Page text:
17. Exercise 9 1). Voltage is • The flow of charge • The power associated with charge • Is measured in units of volts • Is the electric potential energy per unit of charge • A. and C. • C. and D. • All the above

18. Exercise 9 2). Which statements about the electric power grid are true • The grid delivers ac voltage & current to your home. • The grid delivers dc voltage & current to your home. • Produces 3-phase voltages from a typical power plant. • A. and C. • B. and C. • C. only • B. only

19. Exercise 9 3). Reactive power • Is associated with the energy stored in the electric system. • Does work. • Is measured in units of volts. • Is only important in dc power systems.

20. Exercise 9 4). Motors and generators operate through the interaction of two magnetic fields, one of which may be produced by magnets. • False. • True. • Generators only. • Motors only.

21. Exercise 9 5). The major types of wind generators are: • ac and dc. • wound rotor and squirrel cage rotor. • synchronous and induction. • rms and peak.

22. Exercise 9 6). Synchronous when referring to generators (or motors) means • The machine must have a gearbox connecting it to the wind turbine rotor shaft. • The rotor and stator are locked together. • The rotor spins at the same speed as the internal magnetic field. • The rotor spins at the grid frequency of 60 Hz.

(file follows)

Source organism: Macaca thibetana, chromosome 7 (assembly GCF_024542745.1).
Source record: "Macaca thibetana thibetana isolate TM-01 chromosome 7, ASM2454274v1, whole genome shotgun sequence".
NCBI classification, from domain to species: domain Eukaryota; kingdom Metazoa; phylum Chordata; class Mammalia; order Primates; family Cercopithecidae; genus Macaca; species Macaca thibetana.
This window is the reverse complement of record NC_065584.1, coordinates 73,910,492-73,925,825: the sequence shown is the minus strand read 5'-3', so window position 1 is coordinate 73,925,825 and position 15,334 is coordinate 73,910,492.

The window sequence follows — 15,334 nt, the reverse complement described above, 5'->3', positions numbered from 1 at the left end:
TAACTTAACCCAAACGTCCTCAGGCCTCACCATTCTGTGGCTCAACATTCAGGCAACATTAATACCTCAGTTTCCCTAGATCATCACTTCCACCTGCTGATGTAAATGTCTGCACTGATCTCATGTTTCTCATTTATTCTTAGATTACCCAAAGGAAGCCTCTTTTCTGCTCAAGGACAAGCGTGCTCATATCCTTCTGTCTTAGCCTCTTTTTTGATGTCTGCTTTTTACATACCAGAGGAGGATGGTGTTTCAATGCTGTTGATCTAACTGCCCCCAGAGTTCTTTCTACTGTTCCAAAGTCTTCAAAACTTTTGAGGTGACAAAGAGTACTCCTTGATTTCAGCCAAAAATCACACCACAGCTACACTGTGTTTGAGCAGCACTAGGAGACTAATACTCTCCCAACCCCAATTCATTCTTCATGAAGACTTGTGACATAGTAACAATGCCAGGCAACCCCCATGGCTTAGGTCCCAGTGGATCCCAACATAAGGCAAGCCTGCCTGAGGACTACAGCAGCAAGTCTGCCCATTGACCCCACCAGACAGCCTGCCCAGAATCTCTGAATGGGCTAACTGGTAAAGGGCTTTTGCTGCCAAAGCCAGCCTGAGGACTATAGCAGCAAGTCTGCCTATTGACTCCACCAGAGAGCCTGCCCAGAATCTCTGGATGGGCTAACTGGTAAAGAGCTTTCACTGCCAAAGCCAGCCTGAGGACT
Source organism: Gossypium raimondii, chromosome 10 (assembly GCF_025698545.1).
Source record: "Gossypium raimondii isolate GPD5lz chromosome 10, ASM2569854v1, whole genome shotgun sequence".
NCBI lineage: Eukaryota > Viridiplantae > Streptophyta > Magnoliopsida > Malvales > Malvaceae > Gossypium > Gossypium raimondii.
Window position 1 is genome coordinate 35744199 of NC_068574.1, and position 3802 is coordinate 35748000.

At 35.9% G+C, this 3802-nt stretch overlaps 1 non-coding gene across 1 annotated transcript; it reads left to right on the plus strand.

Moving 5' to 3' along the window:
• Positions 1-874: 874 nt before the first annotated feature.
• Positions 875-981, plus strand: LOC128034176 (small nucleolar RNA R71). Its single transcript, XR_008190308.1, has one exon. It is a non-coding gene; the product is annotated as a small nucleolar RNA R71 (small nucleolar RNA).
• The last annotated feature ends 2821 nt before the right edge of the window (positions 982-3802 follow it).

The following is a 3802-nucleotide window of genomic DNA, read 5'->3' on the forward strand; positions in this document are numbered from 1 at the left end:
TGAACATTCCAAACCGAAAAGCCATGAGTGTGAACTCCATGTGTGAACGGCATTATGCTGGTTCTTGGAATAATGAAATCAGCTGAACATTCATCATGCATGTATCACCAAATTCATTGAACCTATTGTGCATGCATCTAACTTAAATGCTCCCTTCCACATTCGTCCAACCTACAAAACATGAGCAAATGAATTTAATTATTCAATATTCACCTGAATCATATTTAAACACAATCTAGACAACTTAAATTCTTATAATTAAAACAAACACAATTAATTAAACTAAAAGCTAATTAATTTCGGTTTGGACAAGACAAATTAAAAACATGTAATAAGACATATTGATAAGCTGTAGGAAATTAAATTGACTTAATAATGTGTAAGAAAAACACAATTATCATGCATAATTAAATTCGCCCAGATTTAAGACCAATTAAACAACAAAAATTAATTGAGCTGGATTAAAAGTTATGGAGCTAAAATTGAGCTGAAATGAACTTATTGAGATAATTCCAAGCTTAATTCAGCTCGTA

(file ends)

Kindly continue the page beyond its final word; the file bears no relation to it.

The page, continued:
23. Exercise 9 7). Characteristics or properties of induction generators are • They are cheap to manufacture and relatively rugged. • They require a gearbox to connect to the turbine rotor. • The rotor spins at a speed slower than the internal magnetic field. • All the above. • A. and B. only

24. Exercise 9 8). Disadvantages of induction generators are • The machine must have a gearbox connecting it to the wind turbine rotor shaft. • They require large starting currents. • They require reactive power from the grid. • They are inexpensive to manufacture. • All the above. • B., C., and D. • A., B., and C.

25. Power Semiconductor Devices

26. Power Semiconductor Devices Insulated Gate Bipolar Transistors, IGBTs, and Integrated Gate Controlled Thyristors, IGCTs are the main types of devices used in power converter equipment for large wind turbines. Diodes are used in all electronic equipment. Note: IGCTs are a type of GTO.

27. IGCT Structure Cathode top view of a GCT die • Operation and limits of thyristors • Symmetric and Asymmetric • dv/dt limits • di/dt limits • Gating (triggering) • Qualitative physical behavior during switching • Packaging and Heat Flow IGCT is Integrated Gate Controlled Thyristor